"Why do you call me good? No one is good except God alone."
Jesus rarely speaks of himself, his message is centred on the "Kingdom of God" In Mark, when one of his disciples asks if he is the Messiah he acknowledges this to be the case, but tells his disciples that they must keep this strictly to themselves. In John's gospel Jesus focuses his message on himself with the many "I am" statements.
Over the years I have moved steadily away from evangelicalism, for several reasons. It promotes a very doctrinal version of Christianity focussed on sin and personal salvation. This does not seem to me to be true to the teaching of Jesus. In Mathew, Mark, and Luke the Kingdom of God is mentioned 113 times and sin 17 times.
Mark: The Kingdom of God: 19 times. Sin 5 times
Matthew: The Kingdom of God 52 times Sin 10 times
Luke: The Kingdom of God 42 times Sin 2 times|
- If Jesus saw himself as the Messiah, then the role of the Messiah was not to save people from their sins, but to save or liberate the Jewish nation Israel from oppression under the Romans. Also, Evangelicalism subscribes to a very exclusive version of Christianity. It sees itself as having "the truth", which defines the way of salvation, outside of which there is no salvation
So what is faith? We are told that the word with the closest meaning to faith is trust, not belief, and faith is not adopting a set of beliefs, but putting one's trust in God, or for the Christian trust in Jesus. Jesus does not appear to connect faith with people's religions, let alone with specific doctrinal beliefs. In Matthew 8 vs10, Jesus is surprised at the Roman officer's attitude and responds saying "I tell you. I have not found anyone in Israel with faith like this." and in Matthew 15: Jesus tells the Canaanite woman "You are a woman of great faith! What you ask will be done for you."
Along with the Old Testament prophets, Jesus also warns that it is not religious observance that will earn a place in the Kingdom of God. In Matthew 7:21 Jesus says
"Not everyone who calls me Lord, Lord, will enter the Kingdom of Heaven, but only those who do what my Father in Heaven wants them to do".
So faith is an attitude of obedience that allows God to use us for his purposes.
- As you know, I resigned my membership of the Presbyterian Church over the homosexual issue. Down through the centuries gay men have been treated cruelly - they have been rejected, mocked, ridiculed, persecuted, and lynched. Many mothers have grieved for their sons, knowing that they sons were gay and took their lives because they could not face the loneliness, isolation and rejection they would face as they grew older. Mothers seem to be much more accepting of a son or daughter who is homosexual than are fathers. Fortunately Western society has seen the error of its ways and at last accepted those who are homosexual in the same way as anyone else.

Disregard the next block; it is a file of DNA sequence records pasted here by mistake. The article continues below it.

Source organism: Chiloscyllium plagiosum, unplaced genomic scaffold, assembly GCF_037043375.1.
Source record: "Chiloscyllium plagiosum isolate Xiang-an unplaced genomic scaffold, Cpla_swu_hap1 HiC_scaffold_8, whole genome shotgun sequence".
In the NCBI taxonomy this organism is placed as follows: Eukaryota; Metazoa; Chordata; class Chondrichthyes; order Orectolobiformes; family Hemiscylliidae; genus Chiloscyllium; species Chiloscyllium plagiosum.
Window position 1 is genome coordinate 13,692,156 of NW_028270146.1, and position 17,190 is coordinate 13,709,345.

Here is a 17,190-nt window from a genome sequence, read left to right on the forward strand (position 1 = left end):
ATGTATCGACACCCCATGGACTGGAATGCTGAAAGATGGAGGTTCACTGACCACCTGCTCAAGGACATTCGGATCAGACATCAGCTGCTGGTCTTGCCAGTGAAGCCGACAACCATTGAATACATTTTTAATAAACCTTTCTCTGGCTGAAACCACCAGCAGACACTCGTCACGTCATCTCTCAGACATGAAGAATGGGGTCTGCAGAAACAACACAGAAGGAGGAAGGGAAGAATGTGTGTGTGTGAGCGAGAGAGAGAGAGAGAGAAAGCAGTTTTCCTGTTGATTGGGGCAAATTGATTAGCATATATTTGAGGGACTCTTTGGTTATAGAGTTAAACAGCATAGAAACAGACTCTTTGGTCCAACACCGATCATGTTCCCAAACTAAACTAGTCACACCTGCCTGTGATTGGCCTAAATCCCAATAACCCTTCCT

I marvel at how quickly this change has occurred. Barbara and Kay and I like watching The Chase on TV - it is a quizz show involving four contestants. The compere, Bradley, generally asks them in turn what they would do with the money if they won it. Last week one of the contestants, a man, replied that he would take his husband on a trip together to the USA. No one showed a glimmer of surprise although it was the first time I had heard a statement like that on TV. In our country now there are two leading MPs (possibly more) in our parliament, from the two main political parties who are openly gay.
Returning to the title of this sermon, I would say that the essence of Christianity is in doing the will of God. And we only need to read Jesus' "Sermon on the Mount" in Mathew's gospel to get a clear message of what God's will is. It is summed up in the so called Golden Rule - treat others as you would like them to treat you. There was an article in Indonesia's leading newspaper while I was there calling on readers to observe the golden rule: it was written by a Muslim and mentions Pope Francis speaking of the golden rule when he addressed the United States Congress a few years ago. The writer affirmed that the golden rule is at the heart of all religions.
To close, I believe from what Andrew Norton has said above, and the letter I received from the current Moderator in response to my resignation, that the winds of change are starting to blow through the Presbyterian Church. Like Martin Luther King I also have dream. Not a grand dream like his, but at least a small one. I dream that the church PCANZ will come to its senses and cease its discrimination of homosexual people and will make amends, at least to some extent, by apologising sincerely to those who are homosexual for the hurt inflicted on them by the rejection and discrimination they have received from our church in the past.